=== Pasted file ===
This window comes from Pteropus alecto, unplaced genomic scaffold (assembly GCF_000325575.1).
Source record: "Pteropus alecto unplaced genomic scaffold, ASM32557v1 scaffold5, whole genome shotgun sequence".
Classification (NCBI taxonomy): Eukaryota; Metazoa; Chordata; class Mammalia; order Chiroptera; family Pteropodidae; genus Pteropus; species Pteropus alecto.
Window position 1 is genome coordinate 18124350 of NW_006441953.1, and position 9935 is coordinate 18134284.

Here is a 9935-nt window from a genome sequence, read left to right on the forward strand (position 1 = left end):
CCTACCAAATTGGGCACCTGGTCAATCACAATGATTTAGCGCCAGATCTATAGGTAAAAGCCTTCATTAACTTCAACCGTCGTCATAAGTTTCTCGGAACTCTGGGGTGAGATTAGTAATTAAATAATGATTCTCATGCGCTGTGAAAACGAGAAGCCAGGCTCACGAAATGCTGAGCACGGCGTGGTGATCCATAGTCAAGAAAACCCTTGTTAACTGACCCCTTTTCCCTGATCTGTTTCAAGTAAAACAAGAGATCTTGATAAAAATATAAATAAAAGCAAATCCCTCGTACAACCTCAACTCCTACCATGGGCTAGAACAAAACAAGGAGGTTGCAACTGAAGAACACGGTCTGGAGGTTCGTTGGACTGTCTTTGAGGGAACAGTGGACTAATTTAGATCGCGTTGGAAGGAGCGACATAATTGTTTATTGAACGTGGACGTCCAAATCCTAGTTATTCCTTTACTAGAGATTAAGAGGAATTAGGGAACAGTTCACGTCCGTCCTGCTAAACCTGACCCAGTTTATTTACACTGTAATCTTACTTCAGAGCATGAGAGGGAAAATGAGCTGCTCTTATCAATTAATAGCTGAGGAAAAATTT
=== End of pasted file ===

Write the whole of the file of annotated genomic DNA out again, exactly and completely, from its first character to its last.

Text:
This window comes from Pteropus alecto, unplaced genomic scaffold (assembly GCF_000325575.1).
Source record: "Pteropus alecto unplaced genomic scaffold, ASM32557v1 scaffold5, whole genome shotgun sequence".
Classification (NCBI taxonomy): Eukaryota; Metazoa; Chordata; class Mammalia; order Chiroptera; family Pteropodidae; genus Pteropus; species Pteropus alecto.
Window position 1 is genome coordinate 18124350 of NW_006441953.1, and position 9935 is coordinate 18134284.

Here is a 9935-nt window from a genome sequence, read left to right on the forward strand (position 1 = left end):
CCTACCAAATTGGGCACCTGGTCAATCACAATGATTTAGCGCCAGATCTATAGGTAAAAGCCTTCATTAACTTCAACCGTCGTCATAAGTTTCTCGGAACTCTGGGGTGAGATTAGTAATTAAATAATGATTCTCATGCGCTGTGAAAACGAGAAGCCAGGCTCACGAAATGCTGAGCACGGCGTGGTGATCCATAGTCAAGAAAACCCTTGTTAACTGACCCCTTTTCCCTGATCTGTTTCAAGTAAAACAAGAGATCTTGATAAAAATATAAATAAAAGCAAATCCCTCGTACAACCTCAACTCCTACCATGGGCTAGAACAAAACAAGGAGGTTGCAACTGAAGAACACGGTCTGGAGGTTCGTTGGACTGTCTTTGAGGGAACAGTGGACTAATTTAGATCGCGTTGGAAGGAGCGACATAATTGTTTATTGAACGTGGACGTCCAAATCCTAGTTATTCCTTTACTAGAGATTAAGAGGAATTAGGGAACAGTTCACGTCCGTCCTGCTAAACCTGACCCAGTTTATTTACACTGTAATCTTACTTCAGAGCATGAGAGGGAAAATGAGCTGCTCTTATCAATTAATAGCTGAGGAAAAATTT